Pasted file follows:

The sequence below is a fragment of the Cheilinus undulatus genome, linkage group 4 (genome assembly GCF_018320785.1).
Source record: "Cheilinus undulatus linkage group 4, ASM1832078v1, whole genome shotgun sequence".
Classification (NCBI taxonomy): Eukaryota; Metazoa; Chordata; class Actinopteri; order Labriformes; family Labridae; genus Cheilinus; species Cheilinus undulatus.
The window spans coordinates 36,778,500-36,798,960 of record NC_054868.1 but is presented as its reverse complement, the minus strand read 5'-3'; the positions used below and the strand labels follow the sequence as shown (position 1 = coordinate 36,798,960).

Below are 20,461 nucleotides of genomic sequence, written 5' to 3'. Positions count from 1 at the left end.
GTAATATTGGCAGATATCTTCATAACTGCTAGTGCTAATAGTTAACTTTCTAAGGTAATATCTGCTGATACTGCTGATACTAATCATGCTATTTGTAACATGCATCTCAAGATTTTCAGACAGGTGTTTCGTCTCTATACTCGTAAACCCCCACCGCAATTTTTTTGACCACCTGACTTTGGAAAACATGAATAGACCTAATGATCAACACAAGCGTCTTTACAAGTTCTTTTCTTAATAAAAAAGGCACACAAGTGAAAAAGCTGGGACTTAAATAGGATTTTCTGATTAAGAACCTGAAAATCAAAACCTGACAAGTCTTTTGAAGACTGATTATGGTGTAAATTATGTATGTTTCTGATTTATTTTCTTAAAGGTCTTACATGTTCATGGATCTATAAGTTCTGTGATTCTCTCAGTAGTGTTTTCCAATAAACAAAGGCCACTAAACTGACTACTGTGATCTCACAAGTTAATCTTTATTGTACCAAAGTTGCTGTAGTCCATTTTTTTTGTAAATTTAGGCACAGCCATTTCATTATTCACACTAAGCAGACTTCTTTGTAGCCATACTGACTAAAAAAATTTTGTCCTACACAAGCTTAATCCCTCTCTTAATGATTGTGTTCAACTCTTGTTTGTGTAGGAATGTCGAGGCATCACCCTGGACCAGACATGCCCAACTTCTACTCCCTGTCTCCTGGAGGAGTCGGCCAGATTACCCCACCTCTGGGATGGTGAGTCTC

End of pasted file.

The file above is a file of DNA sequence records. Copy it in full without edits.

The sequence below is a fragment of the Cheilinus undulatus genome, linkage group 4 (genome assembly GCF_018320785.1).
Source record: "Cheilinus undulatus linkage group 4, ASM1832078v1, whole genome shotgun sequence".
Classification (NCBI taxonomy): Eukaryota; Metazoa; Chordata; class Actinopteri; order Labriformes; family Labridae; genus Cheilinus; species Cheilinus undulatus.
The window spans coordinates 36,778,500-36,798,960 of record NC_054868.1 but is presented as its reverse complement, the minus strand read 5'-3'; the positions used below and the strand labels follow the sequence as shown (position 1 = coordinate 36,798,960).

Below are 20,461 nucleotides of genomic sequence, written 5' to 3'. Positions count from 1 at the left end.
GTAATATTGGCAGATATCTTCATAACTGCTAGTGCTAATAGTTAACTTTCTAAGGTAATATCTGCTGATACTGCTGATACTAATCATGCTATTTGTAACATGCATCTCAAGATTTTCAGACAGGTGTTTCGTCTCTATACTCGTAAACCCCCACCGCAATTTTTTTGACCACCTGACTTTGGAAAACATGAATAGACCTAATGATCAACACAAGCGTCTTTACAAGTTCTTTTCTTAATAAAAAAGGCACACAAGTGAAAAAGCTGGGACTTAAATAGGATTTTCTGATTAAGAACCTGAAAATCAAAACCTGACAAGTCTTTTGAAGACTGATTATGGTGTAAATTATGTATGTTTCTGATTTATTTTCTTAAAGGTCTTACATGTTCATGGATCTATAAGTTCTGTGATTCTCTCAGTAGTGTTTTCCAATAAACAAAGGCCACTAAACTGACTACTGTGATCTCACAAGTTAATCTTTATTGTACCAAAGTTGCTGTAGTCCATTTTTTTTGTAAATTTAGGCACAGCCATTTCATTATTCACACTAAGCAGACTTCTTTGTAGCCATACTGACTAAAAAAATTTTGTCCTACACAAGCTTAATCCCTCTCTTAATGATTGTGTTCAACTCTTGTTTGTGTAGGAATGTCGAGGCATCACCCTGGACCAGACATGCCCAACTTCTACTCCCTGTCTCCTGGAGGAGTCGGCCAGATTACCCCACCTCTGGGATGGTGAGTCTC